Changing Colors of Light

Scientists at Hokkaido University develop a series of luminescent compounds that change emission colors upon mechanical stimuli.

mechanochromism
Changes in colors emitted through mechanochromism a) When the blue crystal in emission was ground at the center, the color turned yellow. b) A round filter paper thinly coated with blue mechanochromic molecules in emission. The yellowish letters “Au” appeared after scratching the surface with a spatula.

In a phenomenon known as mechanochromism, certain solid and liquid crystalline materials change their photoluminescence properties upon mechanical stimulation, such as grinding, ball-milling and crushing. Although such compounds have attracted much attention with hopes of various applications, it has heretofore been thought difficult to synthesize mechanochromic compounds with desired emission properties and behaviors as each molecule emits different color.

A team of scientists at Hokkaido University in Japan synthesized 48 organic compounds containing gold atoms, or gold(I) isocyanide complexes—28 of which were found to be mechanochromic, emitting changing colors such as blue, green, yellow and orange upon stimulation.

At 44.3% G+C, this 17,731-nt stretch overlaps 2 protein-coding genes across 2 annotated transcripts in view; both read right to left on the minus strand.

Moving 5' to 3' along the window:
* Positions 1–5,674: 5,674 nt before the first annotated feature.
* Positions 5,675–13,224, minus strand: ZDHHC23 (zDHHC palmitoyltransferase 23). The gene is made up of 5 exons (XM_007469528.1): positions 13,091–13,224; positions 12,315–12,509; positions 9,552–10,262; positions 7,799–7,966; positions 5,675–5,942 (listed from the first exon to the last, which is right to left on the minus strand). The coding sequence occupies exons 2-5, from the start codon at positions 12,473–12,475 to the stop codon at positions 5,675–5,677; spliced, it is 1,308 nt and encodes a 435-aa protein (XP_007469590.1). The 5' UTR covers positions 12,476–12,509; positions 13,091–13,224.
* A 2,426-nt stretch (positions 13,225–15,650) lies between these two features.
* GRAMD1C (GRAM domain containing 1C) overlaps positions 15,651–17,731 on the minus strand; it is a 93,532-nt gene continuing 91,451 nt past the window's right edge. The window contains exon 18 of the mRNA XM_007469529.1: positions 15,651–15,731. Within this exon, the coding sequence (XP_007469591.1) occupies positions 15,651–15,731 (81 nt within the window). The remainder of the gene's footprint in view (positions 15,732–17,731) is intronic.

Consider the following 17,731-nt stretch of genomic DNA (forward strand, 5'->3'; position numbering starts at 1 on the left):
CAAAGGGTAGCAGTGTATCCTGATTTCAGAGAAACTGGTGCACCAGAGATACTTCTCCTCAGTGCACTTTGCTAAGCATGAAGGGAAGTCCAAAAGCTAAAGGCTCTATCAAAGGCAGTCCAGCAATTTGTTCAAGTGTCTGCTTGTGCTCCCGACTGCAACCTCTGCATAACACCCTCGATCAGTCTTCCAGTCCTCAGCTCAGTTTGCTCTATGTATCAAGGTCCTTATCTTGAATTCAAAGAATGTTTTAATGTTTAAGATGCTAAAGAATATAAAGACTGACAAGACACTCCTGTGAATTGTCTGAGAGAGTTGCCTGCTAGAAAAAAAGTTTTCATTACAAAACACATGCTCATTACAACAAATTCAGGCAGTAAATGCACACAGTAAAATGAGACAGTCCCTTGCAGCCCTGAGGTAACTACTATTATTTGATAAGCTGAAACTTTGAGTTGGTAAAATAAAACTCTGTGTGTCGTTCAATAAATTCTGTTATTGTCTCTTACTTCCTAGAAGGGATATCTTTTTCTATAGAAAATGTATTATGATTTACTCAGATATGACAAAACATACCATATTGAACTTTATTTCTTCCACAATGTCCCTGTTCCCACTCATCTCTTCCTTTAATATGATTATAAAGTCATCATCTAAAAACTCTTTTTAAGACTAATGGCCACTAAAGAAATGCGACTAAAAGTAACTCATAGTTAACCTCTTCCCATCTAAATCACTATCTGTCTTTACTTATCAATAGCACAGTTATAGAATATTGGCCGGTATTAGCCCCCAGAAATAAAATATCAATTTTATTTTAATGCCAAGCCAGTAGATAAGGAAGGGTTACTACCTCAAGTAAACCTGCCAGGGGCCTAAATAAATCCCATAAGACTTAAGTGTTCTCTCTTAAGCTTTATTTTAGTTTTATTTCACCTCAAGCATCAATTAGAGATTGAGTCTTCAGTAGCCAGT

With the aim of unraveling the mechanism behind the color changes, the researchers conducted detailed analyses of the crystal structures of almost all the molecules in the studied compounds: They found various formations of molecular arrangements, which, they concluded, is key to understanding the changes in their photoluminescence properties.

mechanochromism
48 organic compounds containing gold atoms, or gold(I) isocyanide complexes Twenty-eight of the compounds were found to be mechanochromic, emitting changing colors. Compounds before and after mechanical stimulation are shown on the left and right in each panel, respectively. (Seki T. et al., Journal of the American Chemical Society, May 10, 2016)

The finding could be applied to develop a sensor for detecting minute forces that occur in a several-nanometer segment in the cells—currently regarded as a difficult task. “If such a sensor is developed, it will contribute to identifying the mechanism for cellular movements and such,” said the research paper’s co-author Hajime Ito.

The research results were published in May in the Journal of the American Chemical Societyand included in “JACS Spotlights.” The article was also selected as part of the “ACS Editors’ Choice” program.